In the race to come up with even more secure forms of protecting your technology and your accounts, researchers have been experimenting with a variety of methods. Everything from two-step authentication to advanced biometrics (think fingerprint sensors) have been used in some way.

A new facial recognition sensor from a company managed to fall a little short, though. One of its new phone models allowed the user to store a “selfie” as the phone’s standard, then use the camera to scan the stored image alongside the live face for comparison. If the phone detected a match, it unlocked the device for use.

Unfortunately, a picture was worth a thousand words, or at least a thousand logins…

Prior to a security patch for that phone, the camera would readily accept a photo of the person instead of their actual face. The unlock process was a little slower but wasn’t halted completely. This is a departure from a fairly old aspect of facial recognition that requires the user to blink during the scan in order to prove the camera isn’t seeing a still image (unfortunately, even that level of security wasn’t hard to override). The test a user conducted in this case actually involved pointing the Samsung Galaxy 8 at another phone which displayed the picture.

This news is the latest in a long, questioning road to better biometric security protocols. What level of protection can our fingerprints, retinas, even our DNA provide, but more importantly, what can the bad guys do with it?

It’s important to understand that Samsung says this was never meant to be a security or “lock” feature, but rather is more like swiping the phone screen with your fingertip to wake it up. Rather than put down any items you might be holding or look at the screen while you’re busy, you could simply turn your face toward the phone or hold it up and point, and it would give you access to the phone screen.

With every new technology, it can often feel like we’re playing catch up. The innovation comes first, the security violation comes next, and then the fix follows on its heels. We can work to halt that process by asking the hard questions: how does this actually keep me safe? who else can interfere in the process? is this actually a step towards greater security, or just flashier tech? By knowing the answers to those questions and taking a good look at how the functionality works, you just might ward off any unexpected privacy problems.

If you think you may be a victim of identity theft, contact the Identity Theft Resource Center for toll-free, no-cost assistance at (888) 400-5530. For on-the-go assistance, check out the free ID Theft Help App.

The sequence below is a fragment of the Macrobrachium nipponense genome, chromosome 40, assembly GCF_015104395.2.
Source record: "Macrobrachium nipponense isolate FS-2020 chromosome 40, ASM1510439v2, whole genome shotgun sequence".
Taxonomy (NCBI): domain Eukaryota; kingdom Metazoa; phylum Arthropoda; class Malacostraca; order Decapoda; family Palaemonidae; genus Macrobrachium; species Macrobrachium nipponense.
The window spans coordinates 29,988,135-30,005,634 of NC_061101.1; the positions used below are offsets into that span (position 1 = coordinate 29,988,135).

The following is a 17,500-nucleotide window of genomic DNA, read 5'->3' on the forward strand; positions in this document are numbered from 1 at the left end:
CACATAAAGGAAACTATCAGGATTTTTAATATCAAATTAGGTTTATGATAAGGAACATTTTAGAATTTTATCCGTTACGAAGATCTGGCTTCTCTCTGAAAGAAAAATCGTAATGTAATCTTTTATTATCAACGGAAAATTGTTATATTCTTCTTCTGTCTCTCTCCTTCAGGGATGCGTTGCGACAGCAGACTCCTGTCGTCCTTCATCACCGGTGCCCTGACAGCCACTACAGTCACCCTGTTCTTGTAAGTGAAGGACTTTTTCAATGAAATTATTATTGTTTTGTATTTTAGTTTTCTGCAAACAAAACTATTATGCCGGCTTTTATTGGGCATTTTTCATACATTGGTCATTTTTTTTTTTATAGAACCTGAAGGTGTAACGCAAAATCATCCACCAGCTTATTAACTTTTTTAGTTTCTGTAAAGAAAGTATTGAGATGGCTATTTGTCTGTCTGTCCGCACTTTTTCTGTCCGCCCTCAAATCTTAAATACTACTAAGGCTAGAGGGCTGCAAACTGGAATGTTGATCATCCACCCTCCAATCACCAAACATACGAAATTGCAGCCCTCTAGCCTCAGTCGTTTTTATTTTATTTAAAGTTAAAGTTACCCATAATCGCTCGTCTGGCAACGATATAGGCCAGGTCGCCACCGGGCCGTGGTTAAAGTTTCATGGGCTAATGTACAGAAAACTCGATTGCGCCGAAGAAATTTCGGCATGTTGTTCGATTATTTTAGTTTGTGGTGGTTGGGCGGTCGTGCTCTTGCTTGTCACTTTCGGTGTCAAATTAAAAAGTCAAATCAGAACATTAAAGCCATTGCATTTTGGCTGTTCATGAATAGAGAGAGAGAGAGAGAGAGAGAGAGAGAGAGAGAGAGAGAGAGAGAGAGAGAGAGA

“Cell phones are so convenient that they’re an inconvenience.” ― Haruki Murakami

In the past fifty years, humans have gone from computers that took up entire rooms and were strictly the domain of governments and corporations, to having computers conveniently located on your wrists that even children can use. “Typing class” of the 20thcentury has been replaced with coding, robotics, app development and other STEAM curricula for students as young as elementary school.

That is a lot of innovation in a short amount of time, practically the blink of an eye. One of the drawbacks to having such incredible advancements in a relatively small window is that security and privacy considerations have struggled to keep pace with the new capabilities.

Kaspersky has now released a new report on a phenomenon called “cyber-stress,” which refers to the very tangible emotional toll that things like identity theft, data breaches, and hacking events can take on consumers. The Identity Theft Resource Center, which operates a toll-free call center and a live chat app for victims of identity theft, has also tracked the emotional fallout from discovering that someone has stolen your personal identifiable information.

According to the findings in the Kaspersky survey:

– 81 percent of Americans and 72 percent of Canadians report that news of data breaches causes them to feel stressed

– The average respondent reports that they manage at least sixteen different username and password combinations, which can lead to weak password security and “reusing” passwords

– 46 percent of Millennials find it stressful to manage the number of passwords they maintain

– The average household now has more connected devices than people, and 75 percent of respondents say that protecting all these devices from outside threats has caused them stress

This might seem like overkill or a lot of reactionary worry over statistically minor issues. However, the opposite is true; the ITRC tracked more than 1,500 separate data breaches last year alone and 46 percent of the respondents to the Kaspersky survey said they had been personally impacted by some kind of cybersecurity threat. Thirty-three percent of those who’d been affected by a cyber-attack stated that they continue to experience stress about protecting themselves from future attacks.